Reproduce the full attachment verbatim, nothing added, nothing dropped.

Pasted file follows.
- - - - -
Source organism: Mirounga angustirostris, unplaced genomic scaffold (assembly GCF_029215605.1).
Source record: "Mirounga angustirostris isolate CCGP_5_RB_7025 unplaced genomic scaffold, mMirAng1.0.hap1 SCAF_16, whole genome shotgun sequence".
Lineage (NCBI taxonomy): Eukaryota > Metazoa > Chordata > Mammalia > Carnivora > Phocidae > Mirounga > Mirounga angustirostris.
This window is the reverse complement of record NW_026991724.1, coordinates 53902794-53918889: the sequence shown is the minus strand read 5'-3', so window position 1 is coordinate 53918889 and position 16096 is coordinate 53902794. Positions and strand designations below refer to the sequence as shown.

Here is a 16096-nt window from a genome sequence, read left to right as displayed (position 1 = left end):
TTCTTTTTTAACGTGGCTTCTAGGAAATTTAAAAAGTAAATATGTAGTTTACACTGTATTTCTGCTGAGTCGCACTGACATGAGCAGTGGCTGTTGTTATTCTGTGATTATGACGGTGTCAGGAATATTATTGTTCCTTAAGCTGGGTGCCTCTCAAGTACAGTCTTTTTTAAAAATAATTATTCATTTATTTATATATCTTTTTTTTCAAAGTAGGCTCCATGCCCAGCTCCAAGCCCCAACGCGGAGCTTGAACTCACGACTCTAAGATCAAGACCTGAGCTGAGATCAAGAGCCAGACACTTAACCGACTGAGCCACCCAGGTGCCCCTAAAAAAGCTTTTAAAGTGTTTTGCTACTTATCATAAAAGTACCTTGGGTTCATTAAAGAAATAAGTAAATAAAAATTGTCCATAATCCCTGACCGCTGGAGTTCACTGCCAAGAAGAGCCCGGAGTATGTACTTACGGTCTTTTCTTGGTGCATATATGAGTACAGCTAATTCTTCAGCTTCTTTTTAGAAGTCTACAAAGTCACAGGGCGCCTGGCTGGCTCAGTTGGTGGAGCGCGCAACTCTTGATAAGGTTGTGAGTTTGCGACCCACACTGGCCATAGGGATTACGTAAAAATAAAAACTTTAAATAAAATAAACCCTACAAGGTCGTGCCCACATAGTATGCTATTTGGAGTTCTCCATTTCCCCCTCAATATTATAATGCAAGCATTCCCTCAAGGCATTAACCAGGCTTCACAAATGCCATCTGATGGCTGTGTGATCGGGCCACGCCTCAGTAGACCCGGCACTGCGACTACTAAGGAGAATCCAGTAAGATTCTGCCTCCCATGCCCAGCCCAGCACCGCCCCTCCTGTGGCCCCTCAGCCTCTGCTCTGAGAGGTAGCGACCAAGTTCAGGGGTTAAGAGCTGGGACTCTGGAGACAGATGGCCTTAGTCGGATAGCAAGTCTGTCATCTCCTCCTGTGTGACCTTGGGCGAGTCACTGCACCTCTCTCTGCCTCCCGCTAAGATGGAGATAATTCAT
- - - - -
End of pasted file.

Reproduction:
Source organism: Mirounga angustirostris, unplaced genomic scaffold (assembly GCF_029215605.1).
Source record: "Mirounga angustirostris isolate CCGP_5_RB_7025 unplaced genomic scaffold, mMirAng1.0.hap1 SCAF_16, whole genome shotgun sequence".
Lineage (NCBI taxonomy): Eukaryota > Metazoa > Chordata > Mammalia > Carnivora > Phocidae > Mirounga > Mirounga angustirostris.
This window is the reverse complement of record NW_026991724.1, coordinates 53902794-53918889: the sequence shown is the minus strand read 5'-3', so window position 1 is coordinate 53918889 and position 16096 is coordinate 53902794. Positions and strand designations below refer to the sequence as shown.

Here is a 16096-nt window from a genome sequence, read left to right as displayed (position 1 = left end):
TTCTTTTTTAACGTGGCTTCTAGGAAATTTAAAAAGTAAATATGTAGTTTACACTGTATTTCTGCTGAGTCGCACTGACATGAGCAGTGGCTGTTGTTATTCTGTGATTATGACGGTGTCAGGAATATTATTGTTCCTTAAGCTGGGTGCCTCTCAAGTACAGTCTTTTTTAAAAATAATTATTCATTTATTTATATATCTTTTTTTTCAAAGTAGGCTCCATGCCCAGCTCCAAGCCCCAACGCGGAGCTTGAACTCACGACTCTAAGATCAAGACCTGAGCTGAGATCAAGAGCCAGACACTTAACCGACTGAGCCACCCAGGTGCCCCTAAAAAAGCTTTTAAAGTGTTTTGCTACTTATCATAAAAGTACCTTGGGTTCATTAAAGAAATAAGTAAATAAAAATTGTCCATAATCCCTGACCGCTGGAGTTCACTGCCAAGAAGAGCCCGGAGTATGTACTTACGGTCTTTTCTTGGTGCATATATGAGTACAGCTAATTCTTCAGCTTCTTTTTAGAAGTCTACAAAGTCACAGGGCGCCTGGCTGGCTCAGTTGGTGGAGCGCGCAACTCTTGATAAGGTTGTGAGTTTGCGACCCACACTGGCCATAGGGATTACGTAAAAATAAAAACTTTAAATAAAATAAACCCTACAAGGTCGTGCCCACATAGTATGCTATTTGGAGTTCTCCATTTCCCCCTCAATATTATAATGCAAGCATTCCCTCAAGGCATTAACCAGGCTTCACAAATGCCATCTGATGGCTGTGTGATCGGGCCACGCCTCAGTAGACCCGGCACTGCGACTACTAAGGAGAATCCAGTAAGATTCTGCCTCCCATGCCCAGCCCAGCACCGCCCCTCCTGTGGCCCCTCAGCCTCTGCTCTGAGAGGTAGCGACCAAGTTCAGGGGTTAAGAGCTGGGACTCTGGAGACAGATGGCCTTAGTCGGATAGCAAGTCTGTCATCTCCTCCTGTGTGACCTTGGGCGAGTCACTGCACCTCTCTCTGCCTCCCGCTAAGATGGAGATAATTCAT